In 1988, the WWF authorized George Schaller to study pandas in China. He and his coworkers are the first batches of foreigners invited by the Chinese government to Wolong. Schaller found the biggest threat to the pandas actually was poaching instead of bamboo die-offs. It’s hard to believe that even the best-loved animals have that pathetic period. Besides of these facts of pandas, you can also read about the tedious interaction between the NGOs, zoos, and governments in The Last Panda.

Bamboo blossom

Most bamboos blossom at intervals of many years, then they die. Maybe that’s bamboo’s survival strategy, blossoming and fruiting at the same time will make sure some seeds will survival. The interesting thing is that even you move a bamboo to another continent, it will still blossom contemporary with its cohort. They spread widely through rhizomes, that’s why usually an entire mountain or a region’s bamboos blossom simultaneously. If you plant bamboo in a garden, you need to keep pruning the roots or eating the shoots to control their spread.

Impact on panda

Pandas move to another clump of bamboo or change recipe to adapt the shortage of food. The remain Fargesia are still adequate in Wolong, when Fargesia died in late autumn they eat Fargesia robusta at low altitude area. So pandas may expand the scope of activities, but logging and farming break the connection of bamboo forest. And logging can cause the death of bamboo indirectly. Due to trees are cut down, young bamboo shoots are exposed to sunlight, they will wilt soon. The human activities within the protected area made more impact on pandas than the death of bamboo.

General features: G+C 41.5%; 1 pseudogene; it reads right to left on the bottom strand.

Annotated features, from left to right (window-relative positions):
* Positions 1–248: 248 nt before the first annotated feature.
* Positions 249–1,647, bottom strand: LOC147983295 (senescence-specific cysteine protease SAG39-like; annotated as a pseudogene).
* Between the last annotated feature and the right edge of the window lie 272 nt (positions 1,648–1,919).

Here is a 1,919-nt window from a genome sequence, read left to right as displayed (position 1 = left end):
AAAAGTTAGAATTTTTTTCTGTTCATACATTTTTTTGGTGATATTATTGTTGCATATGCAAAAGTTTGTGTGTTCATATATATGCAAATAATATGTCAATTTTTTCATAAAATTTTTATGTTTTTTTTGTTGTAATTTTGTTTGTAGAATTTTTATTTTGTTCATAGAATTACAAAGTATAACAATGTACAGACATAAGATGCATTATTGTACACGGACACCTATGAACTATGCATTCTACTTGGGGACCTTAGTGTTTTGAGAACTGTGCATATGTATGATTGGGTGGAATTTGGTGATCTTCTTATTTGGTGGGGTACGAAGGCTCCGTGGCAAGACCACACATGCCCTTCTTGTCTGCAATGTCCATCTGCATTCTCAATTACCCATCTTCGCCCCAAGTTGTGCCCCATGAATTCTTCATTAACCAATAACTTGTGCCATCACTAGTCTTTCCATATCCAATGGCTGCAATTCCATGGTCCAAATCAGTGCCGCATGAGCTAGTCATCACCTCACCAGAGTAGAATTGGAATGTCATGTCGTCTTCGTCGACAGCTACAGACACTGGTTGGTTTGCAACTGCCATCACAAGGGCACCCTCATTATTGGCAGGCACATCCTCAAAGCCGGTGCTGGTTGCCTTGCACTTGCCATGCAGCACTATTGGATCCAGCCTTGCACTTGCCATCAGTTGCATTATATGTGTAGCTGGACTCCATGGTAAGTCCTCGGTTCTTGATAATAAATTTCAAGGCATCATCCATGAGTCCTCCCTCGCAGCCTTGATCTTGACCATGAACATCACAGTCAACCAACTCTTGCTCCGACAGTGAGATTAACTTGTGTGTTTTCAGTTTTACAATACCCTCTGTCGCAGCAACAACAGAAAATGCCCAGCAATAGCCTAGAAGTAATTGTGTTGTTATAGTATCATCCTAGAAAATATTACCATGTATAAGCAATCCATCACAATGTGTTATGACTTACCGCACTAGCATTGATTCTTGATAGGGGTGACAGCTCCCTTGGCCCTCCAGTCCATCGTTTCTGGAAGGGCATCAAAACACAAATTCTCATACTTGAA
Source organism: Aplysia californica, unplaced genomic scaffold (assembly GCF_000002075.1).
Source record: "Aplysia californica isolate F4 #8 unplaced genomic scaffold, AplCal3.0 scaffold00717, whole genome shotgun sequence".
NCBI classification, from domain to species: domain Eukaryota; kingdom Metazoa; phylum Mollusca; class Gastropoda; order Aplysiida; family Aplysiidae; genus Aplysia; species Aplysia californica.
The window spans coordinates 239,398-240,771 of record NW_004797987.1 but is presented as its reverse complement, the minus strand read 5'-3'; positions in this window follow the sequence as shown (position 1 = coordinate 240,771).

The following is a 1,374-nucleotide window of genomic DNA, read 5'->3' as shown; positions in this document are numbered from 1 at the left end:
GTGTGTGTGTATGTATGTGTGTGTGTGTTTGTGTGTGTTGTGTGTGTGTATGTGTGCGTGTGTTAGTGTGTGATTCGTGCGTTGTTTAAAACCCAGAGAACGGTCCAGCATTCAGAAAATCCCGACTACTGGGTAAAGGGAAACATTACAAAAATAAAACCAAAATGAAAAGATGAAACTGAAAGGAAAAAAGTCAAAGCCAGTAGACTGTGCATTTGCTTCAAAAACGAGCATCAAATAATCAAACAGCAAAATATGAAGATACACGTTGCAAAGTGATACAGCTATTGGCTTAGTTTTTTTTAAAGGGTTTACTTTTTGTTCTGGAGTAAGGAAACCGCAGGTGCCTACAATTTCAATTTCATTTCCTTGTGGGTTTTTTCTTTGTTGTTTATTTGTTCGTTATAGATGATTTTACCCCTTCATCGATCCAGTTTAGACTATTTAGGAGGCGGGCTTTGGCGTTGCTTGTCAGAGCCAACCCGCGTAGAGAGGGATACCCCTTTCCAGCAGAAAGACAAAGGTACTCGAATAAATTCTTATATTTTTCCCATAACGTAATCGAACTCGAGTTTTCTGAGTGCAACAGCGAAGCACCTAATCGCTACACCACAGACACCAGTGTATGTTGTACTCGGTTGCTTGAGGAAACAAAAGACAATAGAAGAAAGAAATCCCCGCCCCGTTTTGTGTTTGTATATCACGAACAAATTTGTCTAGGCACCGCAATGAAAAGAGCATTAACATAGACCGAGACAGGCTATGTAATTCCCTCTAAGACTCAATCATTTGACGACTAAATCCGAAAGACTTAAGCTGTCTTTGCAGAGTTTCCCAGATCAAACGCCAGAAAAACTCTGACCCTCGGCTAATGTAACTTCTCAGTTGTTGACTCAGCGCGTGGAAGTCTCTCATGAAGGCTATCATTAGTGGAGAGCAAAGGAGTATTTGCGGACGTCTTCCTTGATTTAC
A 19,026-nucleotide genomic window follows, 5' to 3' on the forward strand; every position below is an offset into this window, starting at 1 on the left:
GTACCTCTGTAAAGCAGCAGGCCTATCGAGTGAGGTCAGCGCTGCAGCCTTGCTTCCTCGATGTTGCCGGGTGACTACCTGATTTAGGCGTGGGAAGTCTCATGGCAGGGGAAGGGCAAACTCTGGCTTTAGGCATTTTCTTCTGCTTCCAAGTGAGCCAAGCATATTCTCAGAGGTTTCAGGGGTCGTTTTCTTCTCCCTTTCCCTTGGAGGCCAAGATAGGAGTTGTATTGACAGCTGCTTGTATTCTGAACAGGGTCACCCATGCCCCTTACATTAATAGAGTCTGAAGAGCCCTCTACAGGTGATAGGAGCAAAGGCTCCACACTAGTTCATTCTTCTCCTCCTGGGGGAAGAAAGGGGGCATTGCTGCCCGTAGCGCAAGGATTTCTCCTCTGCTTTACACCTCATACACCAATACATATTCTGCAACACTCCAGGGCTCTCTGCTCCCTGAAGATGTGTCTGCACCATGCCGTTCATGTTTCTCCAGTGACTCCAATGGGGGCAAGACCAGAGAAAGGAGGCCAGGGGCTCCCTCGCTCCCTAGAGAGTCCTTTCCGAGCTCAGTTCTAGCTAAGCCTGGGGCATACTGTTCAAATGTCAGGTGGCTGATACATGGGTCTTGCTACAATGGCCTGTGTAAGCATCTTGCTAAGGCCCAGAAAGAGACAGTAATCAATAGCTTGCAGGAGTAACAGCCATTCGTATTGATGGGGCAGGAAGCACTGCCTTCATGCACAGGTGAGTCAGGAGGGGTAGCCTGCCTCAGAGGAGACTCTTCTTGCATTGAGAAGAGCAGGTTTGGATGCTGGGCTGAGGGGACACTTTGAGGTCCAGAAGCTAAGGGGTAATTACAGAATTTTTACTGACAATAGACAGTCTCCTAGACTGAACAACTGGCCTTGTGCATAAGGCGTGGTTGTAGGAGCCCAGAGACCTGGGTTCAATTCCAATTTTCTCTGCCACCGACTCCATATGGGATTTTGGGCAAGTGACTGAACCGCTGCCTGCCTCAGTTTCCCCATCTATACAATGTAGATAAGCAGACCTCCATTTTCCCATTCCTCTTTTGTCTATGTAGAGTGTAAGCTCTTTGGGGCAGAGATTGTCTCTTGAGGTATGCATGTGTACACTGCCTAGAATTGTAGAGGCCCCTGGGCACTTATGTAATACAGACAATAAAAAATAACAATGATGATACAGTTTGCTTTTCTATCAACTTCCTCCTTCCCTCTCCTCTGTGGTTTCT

The news reports exaggerated the actual situation and raise the attention of the world. The Chinese journalists only interviewed the county officials and no biologist made any evaluation after a year. The massive aid funds and the pressure from Beijing made every country established unnecessary rescue team.


The tremendous bamboo fruits often lead to an explosion in the rodent population. In Mizoram, the Mautam(Mizo for “bamboo death”) occurs every 48 years. In order to control the plague, the government offers a reward for every rat tail to encourage local people to kill rats. In 1958, the famine caused by plague killed thousands. The Mizo people were angry with the Indian government’s response, they launched a 20-year rebellion.

The first increased the population from 100 to about 600. A second pulse, in June, pushed the number up to 1,000 rats. Now, in early August, they are in a reproductive frenzy: almost quadrupling the horde to 4,000. A fourth pulse will create a ravenous army of close to 12,000 rats.

When that fourth pulse hits, the remaining fruit on the forest floor will have germinated and be inedible. Rice, in the field, will be the rats’ only option.

Rat Attack

Biologist Ken Aplin found the fourth pulse will emerge after approximately thirty weeks after the first fruit appears. The government can prevent famine by predict plague and supply aid rice now. You can watch the Nova documentary Rat Attack on Youtube to learn more about the plague in Mizoram.